'I'm not going anywhere.' he yelled back. 'But you're going straight to hell!'

The businessman blustered. 'What did you say to me? What did you just say?'

Shafer fired his Smith Wesson 9mm and hoped no one would hear it above the thunder and honking horns.

He was soaking wet with perspiration, and he was afraid his black face would run and smear. He was expecting to be stopped now. Waiting for policemen to surround the taxi. Bright-red blood was splattered all over the backseat and window. The businessman was slumped in the comer as if he were asleep. Shafer couldn't see where the bloody bullet had exited the taxi.

He made it out of National before he went completely mad. He drove carefully to Benning Heights in Southeast. He couldn't risk being stopped for speeding. But he was out of his head, not sure he was doing the right thing.

He stopped on a side street, checked out the body, stripped it. He decided to dump the corpse out in the open. He was trying his best not to be predictable.

Then he sped away from the crime scene and headed home.

He'd left no identification on the victim. Nothing but the body.

Just a little surprise - a John Doe.


Chapter Twenty-Two I got home from Christine's house at two thirty in the morning, feeling exhilarated, the happiest I'd been in years. I thought about waking Nana and the kids to tell them the news. I wanted to see the surprised looks on their faces. I wished that I had brought Christine home with me, so we could celebrate together.

The phone rang moments after I stepped inside the house. Oh no, I thought, not tonight. Nothing good comes from phone calls at two thirty a.m.

I picked up in the living room and heard Sampson's voice on the line. 'Sugar?' he whispered.

'Leave me alone.' I said. 'Try again in the morning. I'm closed for the night.'

'No you're not, Alex. Not tonight. Get over to Alabama Avenue, about three blocks east of Dupont Park. A man was found there naked and dead - in the gutter. The guy is white and there's no ID on him.'

First thing in the morning, I would tell Nana and the kids about Christine and me. I had to go. The murder scene was a ten-minute ride across the Anacostia River. Sampson was waiting for me on a street corner. So was the John Doe.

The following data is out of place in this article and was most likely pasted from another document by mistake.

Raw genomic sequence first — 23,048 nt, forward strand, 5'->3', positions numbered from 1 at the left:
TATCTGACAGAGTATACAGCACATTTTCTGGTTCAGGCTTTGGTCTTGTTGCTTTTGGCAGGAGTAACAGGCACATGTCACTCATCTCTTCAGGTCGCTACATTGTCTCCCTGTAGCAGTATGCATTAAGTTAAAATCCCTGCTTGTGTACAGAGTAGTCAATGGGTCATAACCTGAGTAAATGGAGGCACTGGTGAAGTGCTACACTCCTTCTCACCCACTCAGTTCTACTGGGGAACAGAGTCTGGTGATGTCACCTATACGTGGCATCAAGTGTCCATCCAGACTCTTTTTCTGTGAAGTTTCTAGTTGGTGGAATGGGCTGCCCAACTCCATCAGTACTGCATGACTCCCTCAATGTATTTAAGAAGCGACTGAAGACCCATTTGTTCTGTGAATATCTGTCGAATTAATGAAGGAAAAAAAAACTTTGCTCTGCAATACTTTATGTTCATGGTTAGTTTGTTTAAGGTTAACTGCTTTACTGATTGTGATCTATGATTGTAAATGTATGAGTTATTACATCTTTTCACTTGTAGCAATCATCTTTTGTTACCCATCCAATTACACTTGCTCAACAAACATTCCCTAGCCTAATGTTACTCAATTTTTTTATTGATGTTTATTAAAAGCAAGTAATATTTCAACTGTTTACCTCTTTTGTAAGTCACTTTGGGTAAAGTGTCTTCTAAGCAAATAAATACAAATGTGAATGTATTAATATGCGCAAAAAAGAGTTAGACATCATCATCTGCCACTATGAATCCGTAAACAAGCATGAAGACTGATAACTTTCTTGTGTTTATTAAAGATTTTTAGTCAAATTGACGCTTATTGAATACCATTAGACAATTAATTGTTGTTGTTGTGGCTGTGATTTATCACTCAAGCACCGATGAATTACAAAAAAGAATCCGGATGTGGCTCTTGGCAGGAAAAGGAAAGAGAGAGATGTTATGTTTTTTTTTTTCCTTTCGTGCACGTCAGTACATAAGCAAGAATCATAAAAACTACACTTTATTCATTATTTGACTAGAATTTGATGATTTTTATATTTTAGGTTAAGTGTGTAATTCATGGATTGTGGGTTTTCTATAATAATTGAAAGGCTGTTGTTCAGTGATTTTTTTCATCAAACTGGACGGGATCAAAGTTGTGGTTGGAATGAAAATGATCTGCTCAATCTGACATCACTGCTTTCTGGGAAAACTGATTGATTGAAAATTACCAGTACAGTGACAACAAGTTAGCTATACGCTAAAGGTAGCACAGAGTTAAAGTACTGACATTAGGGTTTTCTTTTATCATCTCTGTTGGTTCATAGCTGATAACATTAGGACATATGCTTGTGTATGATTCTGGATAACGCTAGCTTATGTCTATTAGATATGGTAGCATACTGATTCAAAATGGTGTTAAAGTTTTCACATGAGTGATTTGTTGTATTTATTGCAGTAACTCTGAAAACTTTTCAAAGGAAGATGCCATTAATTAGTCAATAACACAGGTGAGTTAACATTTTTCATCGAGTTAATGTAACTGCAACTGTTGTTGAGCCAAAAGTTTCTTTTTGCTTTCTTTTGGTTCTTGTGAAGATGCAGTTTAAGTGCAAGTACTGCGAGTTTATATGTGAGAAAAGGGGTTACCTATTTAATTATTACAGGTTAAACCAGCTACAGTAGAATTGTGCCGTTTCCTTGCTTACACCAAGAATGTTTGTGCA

And a lively, mean-spirited crowd. A naked white body dumped in this neighborhood had prompted lots of curiosity, almost like seeing a deer walking down Alabama Avenue.

'Casper the Friendly Ghost been offed.' A heckler contributed his twenty-five cents as Sampson and I stooped down under the yellow plastic crime-scene tape. In the background were rows of dilapidated brick buildings that almost seemed to scream out the names of the lost, the forgotten, the never-had-a-chance.

Stagnant water often pools on the street corners here since the storm drains are hardly ever inspected. I knelt over the twisted, naked body that was partly immersed in the cesspool. There would be no tire marks left at the watery scene. I wondered if the killer had thought of that.

I was making mental notes. No need to write them down - I'd remember everything. The man had manicured fingernails and toenails. No calluses showed on either his hands or feet. He had no bruises or distinct disfiguring marks, other than the cruel gunshot wound that had blown away the left side of his face.

The body was deeply suntanned, except where he'd worn swim trunks. A thin, pale ring ran around his left index finger, where he'd probably worn a wedding band, which was missing.

And there was no ID - just like the Jane Does.

Death was clearly the result of the single, devastating gunshot to the head. Alabama Avenue was the primary scene - where the body was found; but I suspected a secondary homicide scene - where the victim was actually murdered.

'What do you think?' Sampson crouched down close beside me. His knees cracked loudly. 'Sonofabitch killer is pissed off about something.'

'Really bizarre that he wound up here in Benning Heights. I don't know if he's connected to the Jane Does. But if he is, the killer wanted us to find this one in a hurry. Bodies around here usually get dumped in Fort Dupont Park. He's getting stranger and stranger. And you're right, he's very angry with the world.'

My mind was rapidly filling with crime-scene notes, plus the usual stream of homicide detective questions. Why leave the body in a street gutter? Why not in an abandoned building? Why in Benning Heights? Was the killer black? That still made the most sense to me, but a very low percentage of pattern killers are black.

The sergeant from the Crime Scene Unit came strolling up to Sampson and me. 'What do you want from us, Detective?'

I looked back at the naked white body. 'Videotape it, photograph it, sketch it,' I told him.

'And take some of the trash in the gutter and sidewalk?'